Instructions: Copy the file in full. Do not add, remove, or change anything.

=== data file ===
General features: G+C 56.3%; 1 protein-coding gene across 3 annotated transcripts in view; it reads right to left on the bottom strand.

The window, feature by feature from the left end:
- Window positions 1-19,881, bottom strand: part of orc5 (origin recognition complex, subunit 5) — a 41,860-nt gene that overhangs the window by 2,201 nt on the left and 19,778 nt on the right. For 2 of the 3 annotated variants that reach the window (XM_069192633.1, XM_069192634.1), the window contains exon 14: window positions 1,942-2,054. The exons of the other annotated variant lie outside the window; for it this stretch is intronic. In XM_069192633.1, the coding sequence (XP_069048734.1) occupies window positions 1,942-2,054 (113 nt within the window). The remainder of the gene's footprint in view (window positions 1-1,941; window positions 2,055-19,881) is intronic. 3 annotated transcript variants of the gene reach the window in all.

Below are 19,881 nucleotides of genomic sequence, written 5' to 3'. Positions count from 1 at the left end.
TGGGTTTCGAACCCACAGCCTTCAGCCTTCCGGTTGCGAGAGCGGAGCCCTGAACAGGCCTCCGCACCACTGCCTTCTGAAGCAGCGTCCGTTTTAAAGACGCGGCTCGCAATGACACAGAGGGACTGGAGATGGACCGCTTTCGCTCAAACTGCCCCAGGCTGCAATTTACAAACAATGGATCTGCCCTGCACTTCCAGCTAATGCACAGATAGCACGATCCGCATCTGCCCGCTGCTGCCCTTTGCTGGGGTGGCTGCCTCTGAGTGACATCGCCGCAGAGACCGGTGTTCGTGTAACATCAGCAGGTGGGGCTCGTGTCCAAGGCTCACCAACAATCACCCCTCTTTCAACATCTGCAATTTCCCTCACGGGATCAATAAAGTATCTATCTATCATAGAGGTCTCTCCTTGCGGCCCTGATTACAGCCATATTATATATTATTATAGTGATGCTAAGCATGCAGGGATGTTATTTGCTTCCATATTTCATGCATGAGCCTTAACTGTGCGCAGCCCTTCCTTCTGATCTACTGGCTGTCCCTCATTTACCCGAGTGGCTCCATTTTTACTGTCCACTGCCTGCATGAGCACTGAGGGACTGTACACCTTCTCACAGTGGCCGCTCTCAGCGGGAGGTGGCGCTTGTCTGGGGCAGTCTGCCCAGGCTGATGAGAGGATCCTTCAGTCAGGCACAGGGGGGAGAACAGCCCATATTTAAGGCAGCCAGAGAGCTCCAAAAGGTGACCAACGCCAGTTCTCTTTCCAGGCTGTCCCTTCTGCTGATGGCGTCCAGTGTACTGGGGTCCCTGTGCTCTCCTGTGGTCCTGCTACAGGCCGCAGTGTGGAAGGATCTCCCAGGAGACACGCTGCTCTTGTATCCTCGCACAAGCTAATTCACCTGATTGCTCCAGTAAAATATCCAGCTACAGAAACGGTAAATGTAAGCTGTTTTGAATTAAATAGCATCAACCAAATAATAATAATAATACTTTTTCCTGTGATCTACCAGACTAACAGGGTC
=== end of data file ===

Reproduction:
General features: G+C 56.3%; 1 protein-coding gene across 3 annotated transcripts in view; it reads right to left on the bottom strand.

The window, feature by feature from the left end:
- Window positions 1-19,881, bottom strand: part of orc5 (origin recognition complex, subunit 5) — a 41,860-nt gene that overhangs the window by 2,201 nt on the left and 19,778 nt on the right. For 2 of the 3 annotated variants that reach the window (XM_069192633.1, XM_069192634.1), the window contains exon 14: window positions 1,942-2,054. The exons of the other annotated variant lie outside the window; for it this stretch is intronic. In XM_069192633.1, the coding sequence (XP_069048734.1) occupies window positions 1,942-2,054 (113 nt within the window). The remainder of the gene's footprint in view (window positions 1-1,941; window positions 2,055-19,881) is intronic. 3 annotated transcript variants of the gene reach the window in all.

Below are 19,881 nucleotides of genomic sequence, written 5' to 3'. Positions count from 1 at the left end.
TGGGTTTCGAACCCACAGCCTTCAGCCTTCCGGTTGCGAGAGCGGAGCCCTGAACAGGCCTCCGCACCACTGCCTTCTGAAGCAGCGTCCGTTTTAAAGACGCGGCTCGCAATGACACAGAGGGACTGGAGATGGACCGCTTTCGCTCAAACTGCCCCAGGCTGCAATTTACAAACAATGGATCTGCCCTGCACTTCCAGCTAATGCACAGATAGCACGATCCGCATCTGCCCGCTGCTGCCCTTTGCTGGGGTGGCTGCCTCTGAGTGACATCGCCGCAGAGACCGGTGTTCGTGTAACATCAGCAGGTGGGGCTCGTGTCCAAGGCTCACCAACAATCACCCCTCTTTCAACATCTGCAATTTCCCTCACGGGATCAATAAAGTATCTATCTATCATAGAGGTCTCTCCTTGCGGCCCTGATTACAGCCATATTATATATTATTATAGTGATGCTAAGCATGCAGGGATGTTATTTGCTTCCATATTTCATGCATGAGCCTTAACTGTGCGCAGCCCTTCCTTCTGATCTACTGGCTGTCCCTCATTTACCCGAGTGGCTCCATTTTTACTGTCCACTGCCTGCATGAGCACTGAGGGACTGTACACCTTCTCACAGTGGCCGCTCTCAGCGGGAGGTGGCGCTTGTCTGGGGCAGTCTGCCCAGGCTGATGAGAGGATCCTTCAGTCAGGCACAGGGGGGAGAACAGCCCATATTTAAGGCAGCCAGAGAGCTCCAAAAGGTGACCAACGCCAGTTCTCTTTCCAGGCTGTCCCTTCTGCTGATGGCGTCCAGTGTACTGGGGTCCCTGTGCTCTCCTGTGGTCCTGCTACAGGCCGCAGTGTGGAAGGATCTCCCAGGAGACACGCTGCTCTTGTATCCTCGCACAAGCTAATTCACCTGATTGCTCCAGTAAAATATCCAGCTACAGAAACGGTAAATGTAAGCTGTTTTGAATTAAATAGCATCAACCAAATAATAATAATAATACTTTTTCCTGTGATCTACCAGACTAACAGGGTC